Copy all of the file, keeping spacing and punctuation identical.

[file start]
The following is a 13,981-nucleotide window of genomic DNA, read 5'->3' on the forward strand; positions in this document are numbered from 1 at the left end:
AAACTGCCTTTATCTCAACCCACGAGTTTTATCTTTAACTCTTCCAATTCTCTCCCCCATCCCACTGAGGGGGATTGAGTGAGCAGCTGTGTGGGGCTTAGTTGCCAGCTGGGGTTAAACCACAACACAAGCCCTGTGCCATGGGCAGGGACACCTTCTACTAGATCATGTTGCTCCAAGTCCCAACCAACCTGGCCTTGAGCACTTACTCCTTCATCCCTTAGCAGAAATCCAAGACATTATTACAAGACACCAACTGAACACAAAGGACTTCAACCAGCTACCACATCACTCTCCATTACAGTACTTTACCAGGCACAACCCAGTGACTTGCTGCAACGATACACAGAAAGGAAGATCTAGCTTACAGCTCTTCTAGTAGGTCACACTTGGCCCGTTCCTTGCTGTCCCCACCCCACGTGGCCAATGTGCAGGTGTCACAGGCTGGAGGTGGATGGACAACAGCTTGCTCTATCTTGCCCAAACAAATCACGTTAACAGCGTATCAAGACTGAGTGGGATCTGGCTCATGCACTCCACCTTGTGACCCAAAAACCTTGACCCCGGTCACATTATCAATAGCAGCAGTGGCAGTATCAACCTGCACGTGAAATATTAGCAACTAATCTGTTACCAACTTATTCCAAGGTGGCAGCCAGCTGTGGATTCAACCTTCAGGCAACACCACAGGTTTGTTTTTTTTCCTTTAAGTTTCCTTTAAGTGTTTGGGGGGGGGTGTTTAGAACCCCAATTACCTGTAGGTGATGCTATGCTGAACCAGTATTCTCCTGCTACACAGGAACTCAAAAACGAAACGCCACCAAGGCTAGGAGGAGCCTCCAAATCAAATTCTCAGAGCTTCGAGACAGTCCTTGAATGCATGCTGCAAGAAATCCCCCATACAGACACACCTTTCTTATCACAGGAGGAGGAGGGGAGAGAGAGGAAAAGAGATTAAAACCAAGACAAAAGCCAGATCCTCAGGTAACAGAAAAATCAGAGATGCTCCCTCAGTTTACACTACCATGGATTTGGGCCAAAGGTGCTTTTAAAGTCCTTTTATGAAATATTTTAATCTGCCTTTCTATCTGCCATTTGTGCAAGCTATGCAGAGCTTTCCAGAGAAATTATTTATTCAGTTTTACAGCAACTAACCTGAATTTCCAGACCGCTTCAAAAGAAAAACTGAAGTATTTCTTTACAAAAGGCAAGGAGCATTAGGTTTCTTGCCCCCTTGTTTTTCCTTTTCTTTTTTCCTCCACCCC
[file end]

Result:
The following is a 13,981-nucleotide window of genomic DNA, read 5'->3' on the forward strand; positions in this document are numbered from 1 at the left end:
AAACTGCCTTTATCTCAACCCACGAGTTTTATCTTTAACTCTTCCAATTCTCTCCCCCATCCCACTGAGGGGGATTGAGTGAGCAGCTGTGTGGGGCTTAGTTGCCAGCTGGGGTTAAACCACAACACAAGCCCTGTGCCATGGGCAGGGACACCTTCTACTAGATCATGTTGCTCCAAGTCCCAACCAACCTGGCCTTGAGCACTTACTCCTTCATCCCTTAGCAGAAATCCAAGACATTATTACAAGACACCAACTGAACACAAAGGACTTCAACCAGCTACCACATCACTCTCCATTACAGTACTTTACCAGGCACAACCCAGTGACTTGCTGCAACGATACACAGAAAGGAAGATCTAGCTTACAGCTCTTCTAGTAGGTCACACTTGGCCCGTTCCTTGCTGTCCCCACCCCACGTGGCCAATGTGCAGGTGTCACAGGCTGGAGGTGGATGGACAACAGCTTGCTCTATCTTGCCCAAACAAATCACGTTAACAGCGTATCAAGACTGAGTGGGATCTGGCTCATGCACTCCACCTTGTGACCCAAAAACCTTGACCCCGGTCACATTATCAATAGCAGCAGTGGCAGTATCAACCTGCACGTGAAATATTAGCAACTAATCTGTTACCAACTTATTCCAAGGTGGCAGCCAGCTGTGGATTCAACCTTCAGGCAACACCACAGGTTTGTTTTTTTTCCTTTAAGTTTCCTTTAAGTGTTTGGGGGGGGGTGTTTAGAACCCCAATTACCTGTAGGTGATGCTATGCTGAACCAGTATTCTCCTGCTACACAGGAACTCAAAAACGAAACGCCACCAAGGCTAGGAGGAGCCTCCAAATCAAATTCTCAGAGCTTCGAGACAGTCCTTGAATGCATGCTGCAAGAAATCCCCCATACAGACACACCTTTCTTATCACAGGAGGAGGAGGGGAGAGAGAGGAAAAGAGATTAAAACCAAGACAAAAGCCAGATCCTCAGGTAACAGAAAAATCAGAGATGCTCCCTCAGTTTACACTACCATGGATTTGGGCCAAAGGTGCTTTTAAAGTCCTTTTATGAAATATTTTAATCTGCCTTTCTATCTGCCATTTGTGCAAGCTATGCAGAGCTTTCCAGAGAAATTATTTATTCAGTTTTACAGCAACTAACCTGAATTTCCAGACCGCTTCAAAAGAAAAACTGAAGTATTTCTTTACAAAAGGCAAGGAGCATTAGGTTTCTTGCCCCCTTGTTTTTCCTTTTCTTTTTTCCTCCACCCC